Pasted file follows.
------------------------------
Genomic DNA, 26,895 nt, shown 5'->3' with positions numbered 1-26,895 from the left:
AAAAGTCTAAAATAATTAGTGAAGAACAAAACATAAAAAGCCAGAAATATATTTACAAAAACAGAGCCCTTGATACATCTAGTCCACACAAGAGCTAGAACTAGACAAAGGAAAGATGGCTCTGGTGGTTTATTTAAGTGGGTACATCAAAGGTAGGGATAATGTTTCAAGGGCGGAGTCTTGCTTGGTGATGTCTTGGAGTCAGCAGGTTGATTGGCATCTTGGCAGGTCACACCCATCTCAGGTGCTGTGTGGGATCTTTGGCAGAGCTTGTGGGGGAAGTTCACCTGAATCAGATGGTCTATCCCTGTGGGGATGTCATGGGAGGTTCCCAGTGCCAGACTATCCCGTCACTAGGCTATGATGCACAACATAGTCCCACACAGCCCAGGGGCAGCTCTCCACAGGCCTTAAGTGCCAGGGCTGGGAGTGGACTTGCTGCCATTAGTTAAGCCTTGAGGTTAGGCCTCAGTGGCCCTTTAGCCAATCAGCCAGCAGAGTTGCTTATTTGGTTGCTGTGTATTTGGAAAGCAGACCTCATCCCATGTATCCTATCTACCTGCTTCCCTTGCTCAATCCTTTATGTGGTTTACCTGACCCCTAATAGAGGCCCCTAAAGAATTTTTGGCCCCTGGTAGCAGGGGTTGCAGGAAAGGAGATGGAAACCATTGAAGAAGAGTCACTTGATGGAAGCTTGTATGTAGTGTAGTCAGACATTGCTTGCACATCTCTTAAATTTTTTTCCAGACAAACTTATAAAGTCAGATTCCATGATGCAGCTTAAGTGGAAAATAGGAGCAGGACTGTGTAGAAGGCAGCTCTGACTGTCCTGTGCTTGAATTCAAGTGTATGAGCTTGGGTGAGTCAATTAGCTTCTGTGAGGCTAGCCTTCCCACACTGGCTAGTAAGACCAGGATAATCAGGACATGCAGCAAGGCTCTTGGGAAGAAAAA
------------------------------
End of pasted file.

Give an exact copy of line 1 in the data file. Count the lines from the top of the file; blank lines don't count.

Genomic DNA, 26,895 nt, shown 5'->3' with positions numbered 1-26,895 from the left: